Sunday, December 11, 2022

Sankhya and Yoga in the Mahabharata

Bhishma Lying on the Bed of Arrows

Sankhya and Yoga are founded on the same metaphysics; the difference between them is in practice. Sankhya seeks to achieve a vision of the Purusa (atman) through intelligence and knowledge; Yoga seeks to achieve it through physical and mental activities. There are about 900 references to Yoga in the Mahabharata, and about 150 to Sankhya. In several cases, the Mahabharata passages contain combined references to Sankhya and Yoga.

In the Shanti Parva section of the Mahabharata (sub-parva: Moksha-dharma Parva), Yudhishthira asks Bhisma to explain the difference between Sankhya and Yoga. Bhisma replies: “The followers of Sankhya praise their system and the Yogins praise the Yoga system. For establishing the superiority of their respective systems, each proclaim that their system is the best for attaining the goals of life. I consider both these views to be true. I approve of both Yoga and Samkhya. There is no knowledge equal to Sankhya, and no power equal to Yoga. If practiced with devotion either would lead to the highest end.”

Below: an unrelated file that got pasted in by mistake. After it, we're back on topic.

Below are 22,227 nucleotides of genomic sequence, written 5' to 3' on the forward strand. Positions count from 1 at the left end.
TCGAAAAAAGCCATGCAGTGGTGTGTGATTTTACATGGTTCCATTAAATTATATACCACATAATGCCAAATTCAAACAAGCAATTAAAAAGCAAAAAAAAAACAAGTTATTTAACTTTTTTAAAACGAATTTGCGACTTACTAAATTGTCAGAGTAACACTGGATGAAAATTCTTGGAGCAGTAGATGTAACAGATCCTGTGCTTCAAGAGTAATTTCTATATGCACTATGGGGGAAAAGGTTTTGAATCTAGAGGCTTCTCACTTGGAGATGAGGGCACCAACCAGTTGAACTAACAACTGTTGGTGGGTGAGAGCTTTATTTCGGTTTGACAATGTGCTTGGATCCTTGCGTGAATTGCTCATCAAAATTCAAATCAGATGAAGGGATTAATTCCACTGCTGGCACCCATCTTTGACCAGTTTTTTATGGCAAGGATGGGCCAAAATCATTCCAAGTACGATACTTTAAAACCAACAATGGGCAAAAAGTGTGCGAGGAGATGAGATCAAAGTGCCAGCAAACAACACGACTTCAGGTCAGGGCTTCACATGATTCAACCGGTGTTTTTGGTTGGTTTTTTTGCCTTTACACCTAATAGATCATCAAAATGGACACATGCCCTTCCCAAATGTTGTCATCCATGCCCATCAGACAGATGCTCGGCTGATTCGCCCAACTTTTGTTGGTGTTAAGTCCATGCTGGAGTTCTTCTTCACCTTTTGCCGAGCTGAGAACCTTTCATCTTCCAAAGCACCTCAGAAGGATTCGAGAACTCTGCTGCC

The essence of Bhisma’s teaching is that Sankhya and Yoga are the same. What the practitioners of Sankhya experience, the same is experienced by the Yogins. The ones who are the knowers of truth see no difference between Sankhya and Yoga. In the Bhagavad Gita, Krishan reiterates the same point: “both lead to the same goal, even though Yoga is a more action based practice.”

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